Updated Mutant 38
The Mutant 38 gained some new features for 2018, including dual stays, streamlined side straps, a slimmed down profile, and a more muted palette. See the side-by-side comparison photos of the new vs the old version, respectively.
The following is a brief outline of the updates.
- Dual Stays — The frame now features two aluminum stays which form a V support, in contrast to the single stay on the older pack.
- Side Straps Streamlined — The side attachment straps have been minimized to only two single straps, instead of the previous zig-zag style which ran along the side of the pack. The locking buckle at the top of the straps, which frustrated us on the previous version, looks as if it has been changed to a more glove-friendly design.
- Slimmer Profile — The pack silhouette itself has been streamlined and slimmed down for efficiency.
- Price Increase — The Mutant has increased $10 in price, which seems to be standard on all the new Osprey packs this year. It now goes for $170, which we still feel is a reasonable price for a great pack!
We absolutely loved the Mutant 38, and we're hoping that these new features have only improved an already excellent pack. However, since we haven't gotten our hands on one just yet, the following text refers to the previous version.
Hands-On Review of the Mutant 38
The Osprey Mutant is great pack that gets top marks in all categories, coming out just ahead of the Patagonia Ascensionist 40 for our Editors' Choice Award.
High five, Mt. Shuksan! We loved the Mutant 38!
The Mutant didn't top the charts in our grams per liter measurement, but this didn't hold it back at all from winning the Editors' Choice Award.
This pack is about average in this category, which is based entirely upon our in-house measurements of weight and volume, using an ordinary hanging scale, an out of the ordinary ping pong ball volume test, and a little math. This is our most objective category, and our most important one, weighing in at 30% of the overall score for each pack.
Our test load for a long weekend on a technical route (assuming your partner is helping carry some items) fit in or on the Mutant, and was still comfortable to carry.
It is not stellar, but certainly adequate. The other categories more than make up for an average performance in this parameter. We measured this pack at 2.5 pounds. The climbing pack industry is competitive enough that contenders like the Mutant are still plenty light to be a pleasure to use in the mountains. Materials have gotten very light, and engineering very clever. As such, Osprey can include a lot of useful features without accumulating too much extra weight.
Ultimately, a modern pack weight is all about thoughtful design, which eliminates redundancies and excess materials, without compromising utility. Osprey designed a brilliant pack, across all of these categories.
The first time we took this pack out, we loaded it with four days of food and climbing gear. It was jam-packed and super heavy — like 50 pounds heavy.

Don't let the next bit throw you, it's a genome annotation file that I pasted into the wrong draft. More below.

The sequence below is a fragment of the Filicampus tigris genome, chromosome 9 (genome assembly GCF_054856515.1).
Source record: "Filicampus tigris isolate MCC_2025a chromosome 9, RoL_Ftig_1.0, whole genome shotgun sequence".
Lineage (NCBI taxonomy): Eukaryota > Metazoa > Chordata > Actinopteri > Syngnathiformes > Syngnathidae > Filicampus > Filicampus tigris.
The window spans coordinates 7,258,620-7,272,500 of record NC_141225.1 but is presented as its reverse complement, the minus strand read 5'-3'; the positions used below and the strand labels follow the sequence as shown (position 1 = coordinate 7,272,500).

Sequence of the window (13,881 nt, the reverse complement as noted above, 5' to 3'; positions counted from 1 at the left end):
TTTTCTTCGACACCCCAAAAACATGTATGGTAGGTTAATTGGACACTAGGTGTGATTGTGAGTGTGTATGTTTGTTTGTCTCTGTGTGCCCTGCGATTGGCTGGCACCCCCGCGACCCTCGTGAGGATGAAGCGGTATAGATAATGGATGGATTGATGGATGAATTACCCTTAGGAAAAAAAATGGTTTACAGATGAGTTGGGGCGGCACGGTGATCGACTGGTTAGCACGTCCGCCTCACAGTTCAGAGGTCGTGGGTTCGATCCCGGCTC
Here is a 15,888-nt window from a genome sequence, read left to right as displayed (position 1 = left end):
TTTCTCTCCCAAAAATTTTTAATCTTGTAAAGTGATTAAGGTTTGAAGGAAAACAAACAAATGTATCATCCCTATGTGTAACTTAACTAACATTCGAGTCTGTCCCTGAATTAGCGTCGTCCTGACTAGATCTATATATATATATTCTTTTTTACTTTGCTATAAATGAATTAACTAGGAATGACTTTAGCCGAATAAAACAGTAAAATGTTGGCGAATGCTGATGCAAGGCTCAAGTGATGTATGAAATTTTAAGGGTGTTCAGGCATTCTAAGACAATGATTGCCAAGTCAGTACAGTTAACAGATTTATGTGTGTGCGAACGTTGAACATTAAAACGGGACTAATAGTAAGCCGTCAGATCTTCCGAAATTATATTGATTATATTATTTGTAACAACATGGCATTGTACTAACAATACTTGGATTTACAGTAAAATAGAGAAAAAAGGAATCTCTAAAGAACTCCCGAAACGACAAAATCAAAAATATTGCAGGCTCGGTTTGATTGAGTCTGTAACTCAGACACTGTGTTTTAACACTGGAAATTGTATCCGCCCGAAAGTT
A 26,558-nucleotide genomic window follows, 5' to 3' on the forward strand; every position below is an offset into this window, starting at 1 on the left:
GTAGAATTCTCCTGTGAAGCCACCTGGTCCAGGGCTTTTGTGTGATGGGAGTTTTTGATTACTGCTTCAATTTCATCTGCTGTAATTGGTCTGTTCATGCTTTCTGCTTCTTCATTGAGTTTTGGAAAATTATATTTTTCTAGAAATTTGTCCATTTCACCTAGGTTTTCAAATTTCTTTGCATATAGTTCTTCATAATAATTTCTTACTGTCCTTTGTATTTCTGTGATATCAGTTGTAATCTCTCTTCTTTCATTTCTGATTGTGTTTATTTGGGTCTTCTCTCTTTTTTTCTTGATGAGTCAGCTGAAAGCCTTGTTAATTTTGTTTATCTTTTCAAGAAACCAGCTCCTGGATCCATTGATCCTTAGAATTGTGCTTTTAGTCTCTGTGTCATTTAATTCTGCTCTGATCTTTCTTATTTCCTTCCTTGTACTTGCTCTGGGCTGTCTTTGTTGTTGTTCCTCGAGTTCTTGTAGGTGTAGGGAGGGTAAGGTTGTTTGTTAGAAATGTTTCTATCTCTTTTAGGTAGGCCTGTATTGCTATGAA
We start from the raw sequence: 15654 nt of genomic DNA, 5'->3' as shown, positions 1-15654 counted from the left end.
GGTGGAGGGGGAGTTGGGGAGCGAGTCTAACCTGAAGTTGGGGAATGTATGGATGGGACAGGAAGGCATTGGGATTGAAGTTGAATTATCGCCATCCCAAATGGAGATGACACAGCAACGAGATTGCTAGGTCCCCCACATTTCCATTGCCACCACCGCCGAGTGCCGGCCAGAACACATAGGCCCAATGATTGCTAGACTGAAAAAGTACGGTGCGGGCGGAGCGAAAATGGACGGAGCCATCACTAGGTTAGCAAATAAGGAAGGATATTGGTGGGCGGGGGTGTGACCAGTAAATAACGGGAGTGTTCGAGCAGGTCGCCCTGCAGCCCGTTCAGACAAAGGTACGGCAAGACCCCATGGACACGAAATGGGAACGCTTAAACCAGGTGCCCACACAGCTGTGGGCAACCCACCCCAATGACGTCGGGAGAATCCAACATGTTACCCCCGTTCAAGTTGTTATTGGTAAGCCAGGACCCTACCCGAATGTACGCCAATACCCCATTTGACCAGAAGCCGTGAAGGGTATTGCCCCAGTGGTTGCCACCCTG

We hiked briskly up 3,000 feet in about 2 miles of trail and another mile off trail through rugged terrain. When we arrived at camp, we dropped the pack to the ground, forgetting just how heavy it was. The pack made a mighty thud, alarming enough that we checked all the seams and bottom fabric for damage, strain, or holes. Nothing. We were impressed not only by its durability but also the fact that we had completely forgotten just how heavy the pack was.
Here the Mutant is loaded up with four days worth of food and gear and we were no worse for the wear after several hours and several thousands of feet of elevation gain. We were pleased and impressed.
On the climb to camp, this pack blew our minds. The low profile waist belt allowed much more range of motion compared to any other climbing pack we have used in nearly two decades of climbing. When high stepping onto boulders, moving through scrambling terrain, it felt much less effortful. We realized this was because the pack allowed us to tilt our pelvis upward far more than other competitors, transferring this effort from muscles to simple biomechanics. Since we could move more fluidly over complex terrain, we arrived at camp much fresher and energized.
Still about 4,000ft of climbing left but the Mutant 38 makes it feel easier than a lot of packs, moving with us through a wide variety of terrain types.
Our physical therapist helped explain exactly what was going on here. Historically, backpacks have had relatively rigid frames and aggressive lumbar support. What climbers have started to learn is that this forces your spine into extension, and pushes your butt out. While this might feel better to someone who rarely carries a backpack, because it puts more strain on your skeleton and less on your muscles, for those who often venture into the mountains, and have a high level of fitness and balanced strength, this restricts motion and ultimately reduces endurance. Climbing packs are increasingly minimalistic, with flatter, softer back panels. Osprey has figured out a way to blend both options with a single metal stay, which we were able to bend naturally into a position of comfort. That said, it was also easy to bend out of place when packed thoughtlessly with rigid items in the wrong spot.
Andra DeVoght, DPT of Insight Physio, examining the Mutant 38. It is quite comfortable, but the frame requires the use of this single metal stay, otherwise, it folds and crumples.
We took notes from other pioneer climbing pack designers and removed the metal stay as an experiment. While this felt great at first, the back panel turned sloppy and slumped down, curving awkwardly outward. It was not necessarily uncomfortable, but it felt strange and did not climb as nimbly as when it fit correctly. We recommend you keep the stay in place but feel free to experiment with the bend to better match your body and facilitate fluid movement.